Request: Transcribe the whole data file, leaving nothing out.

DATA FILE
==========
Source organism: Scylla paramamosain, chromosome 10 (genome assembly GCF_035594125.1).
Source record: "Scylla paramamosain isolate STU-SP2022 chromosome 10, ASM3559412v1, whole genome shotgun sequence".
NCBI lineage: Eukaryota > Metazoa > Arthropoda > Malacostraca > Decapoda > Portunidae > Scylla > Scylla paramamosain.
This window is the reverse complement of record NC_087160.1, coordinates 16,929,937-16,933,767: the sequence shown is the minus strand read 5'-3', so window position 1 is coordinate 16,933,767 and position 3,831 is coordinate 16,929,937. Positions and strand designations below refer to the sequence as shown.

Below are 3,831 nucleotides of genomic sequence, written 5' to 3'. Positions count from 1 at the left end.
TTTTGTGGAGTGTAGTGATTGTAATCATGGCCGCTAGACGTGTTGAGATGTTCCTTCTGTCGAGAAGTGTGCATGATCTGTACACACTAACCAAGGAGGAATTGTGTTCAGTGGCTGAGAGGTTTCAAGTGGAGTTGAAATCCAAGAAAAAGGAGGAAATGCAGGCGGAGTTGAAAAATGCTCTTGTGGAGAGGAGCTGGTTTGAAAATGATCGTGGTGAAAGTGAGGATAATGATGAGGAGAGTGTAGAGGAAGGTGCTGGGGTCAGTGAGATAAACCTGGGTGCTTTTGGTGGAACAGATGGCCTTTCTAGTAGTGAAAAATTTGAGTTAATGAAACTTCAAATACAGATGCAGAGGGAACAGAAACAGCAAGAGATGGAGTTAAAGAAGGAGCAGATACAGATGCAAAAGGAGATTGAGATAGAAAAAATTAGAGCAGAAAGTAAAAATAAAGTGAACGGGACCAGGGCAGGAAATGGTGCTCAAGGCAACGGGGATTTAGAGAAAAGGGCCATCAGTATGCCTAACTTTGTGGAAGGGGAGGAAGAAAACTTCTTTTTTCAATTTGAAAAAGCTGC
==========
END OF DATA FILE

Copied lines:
Source organism: Scylla paramamosain, chromosome 10 (genome assembly GCF_035594125.1).
Source record: "Scylla paramamosain isolate STU-SP2022 chromosome 10, ASM3559412v1, whole genome shotgun sequence".
NCBI lineage: Eukaryota > Metazoa > Arthropoda > Malacostraca > Decapoda > Portunidae > Scylla > Scylla paramamosain.
This window is the reverse complement of record NC_087160.1, coordinates 16,929,937-16,933,767: the sequence shown is the minus strand read 5'-3', so window position 1 is coordinate 16,933,767 and position 3,831 is coordinate 16,929,937. Positions and strand designations below refer to the sequence as shown.

Below are 3,831 nucleotides of genomic sequence, written 5' to 3'. Positions count from 1 at the left end.
TTTTGTGGAGTGTAGTGATTGTAATCATGGCCGCTAGACGTGTTGAGATGTTCCTTCTGTCGAGAAGTGTGCATGATCTGTACACACTAACCAAGGAGGAATTGTGTTCAGTGGCTGAGAGGTTTCAAGTGGAGTTGAAATCCAAGAAAAAGGAGGAAATGCAGGCGGAGTTGAAAAATGCTCTTGTGGAGAGGAGCTGGTTTGAAAATGATCGTGGTGAAAGTGAGGATAATGATGAGGAGAGTGTAGAGGAAGGTGCTGGGGTCAGTGAGATAAACCTGGGTGCTTTTGGTGGAACAGATGGCCTTTCTAGTAGTGAAAAATTTGAGTTAATGAAACTTCAAATACAGATGCAGAGGGAACAGAAACAGCAAGAGATGGAGTTAAAGAAGGAGCAGATACAGATGCAAAAGGAGATTGAGATAGAAAAAATTAGAGCAGAAAGTAAAAATAAAGTGAACGGGACCAGGGCAGGAAATGGTGCTCAAGGCAACGGGGATTTAGAGAAAAGGGCCATCAGTATGCCTAACTTTGTGGAAGGGGAGGAAGAAAACTTCTTTTTTCAATTTGAAAAAGCTGC